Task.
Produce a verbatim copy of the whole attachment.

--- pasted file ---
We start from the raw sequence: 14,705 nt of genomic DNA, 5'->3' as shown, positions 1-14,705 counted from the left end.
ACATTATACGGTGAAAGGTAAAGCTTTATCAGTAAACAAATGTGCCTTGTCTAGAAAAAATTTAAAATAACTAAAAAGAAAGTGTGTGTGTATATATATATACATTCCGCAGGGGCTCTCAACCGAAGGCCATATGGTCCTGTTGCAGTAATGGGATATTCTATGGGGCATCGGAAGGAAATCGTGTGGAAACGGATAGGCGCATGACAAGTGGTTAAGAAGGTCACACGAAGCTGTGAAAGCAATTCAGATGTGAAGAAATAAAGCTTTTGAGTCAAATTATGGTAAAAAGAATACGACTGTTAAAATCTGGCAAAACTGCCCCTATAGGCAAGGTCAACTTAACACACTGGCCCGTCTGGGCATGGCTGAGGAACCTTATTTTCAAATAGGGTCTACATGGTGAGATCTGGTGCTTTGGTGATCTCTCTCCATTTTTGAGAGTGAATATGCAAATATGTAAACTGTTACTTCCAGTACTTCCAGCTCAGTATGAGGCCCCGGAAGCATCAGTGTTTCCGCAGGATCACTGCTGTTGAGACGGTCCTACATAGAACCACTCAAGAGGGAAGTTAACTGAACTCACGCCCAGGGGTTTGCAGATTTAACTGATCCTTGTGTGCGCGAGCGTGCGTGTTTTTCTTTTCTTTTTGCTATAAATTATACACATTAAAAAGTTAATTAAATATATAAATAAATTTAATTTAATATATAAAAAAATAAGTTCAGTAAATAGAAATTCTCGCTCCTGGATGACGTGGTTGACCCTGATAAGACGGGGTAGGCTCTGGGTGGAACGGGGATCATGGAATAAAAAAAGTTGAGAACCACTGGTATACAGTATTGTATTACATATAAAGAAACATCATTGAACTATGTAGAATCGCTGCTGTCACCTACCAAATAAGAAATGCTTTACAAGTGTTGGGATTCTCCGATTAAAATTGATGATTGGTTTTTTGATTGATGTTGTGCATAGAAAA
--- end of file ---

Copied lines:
We start from the raw sequence: 14,705 nt of genomic DNA, 5'->3' as shown, positions 1-14,705 counted from the left end.
ACATTATACGGTGAAAGGTAAAGCTTTATCAGTAAACAAATGTGCCTTGTCTAGAAAAAATTTAAAATAACTAAAAAGAAAGTGTGTGTGTATATATATATACATTCCGCAGGGGCTCTCAACCGAAGGCCATATGGTCCTGTTGCAGTAATGGGATATTCTATGGGGCATCGGAAGGAAATCGTGTGGAAACGGATAGGCGCATGACAAGTGGTTAAGAAGGTCACACGAAGCTGTGAAAGCAATTCAGATGTGAAGAAATAAAGCTTTTGAGTCAAATTATGGTAAAAAGAATACGACTGTTAAAATCTGGCAAAACTGCCCCTATAGGCAAGGTCAACTTAACACACTGGCCCGTCTGGGCATGGCTGAGGAACCTTATTTTCAAATAGGGTCTACATGGTGAGATCTGGTGCTTTGGTGATCTCTCTCCATTTTTGAGAGTGAATATGCAAATATGTAAACTGTTACTTCCAGTACTTCCAGCTCAGTATGAGGCCCCGGAAGCATCAGTGTTTCCGCAGGATCACTGCTGTTGAGACGGTCCTACATAGAACCACTCAAGAGGGAAGTTAACTGAACTCACGCCCAGGGGTTTGCAGATTTAACTGATCCTTGTGTGCGCGAGCGTGCGTGTTTTTCTTTTCTTTTTGCTATAAATTATACACATTAAAAAGTTAATTAAATATATAAATAAATTTAATTTAATATATAAAAAAATAAGTTCAGTAAATAGAAATTCTCGCTCCTGGATGACGTGGTTGACCCTGATAAGACGGGGTAGGCTCTGGGTGGAACGGGGATCATGGAATAAAAAAAGTTGAGAACCACTGGTATACAGTATTGTATTACATATAAAGAAACATCATTGAACTATGTAGAATCGCTGCTGTCACCTACCAAATAAGAAATGCTTTACAAGTGTTGGGATTCTCCGATTAAAATTGATGATTGGTTTTTTGATTGATGTTGTGCATAGAAAA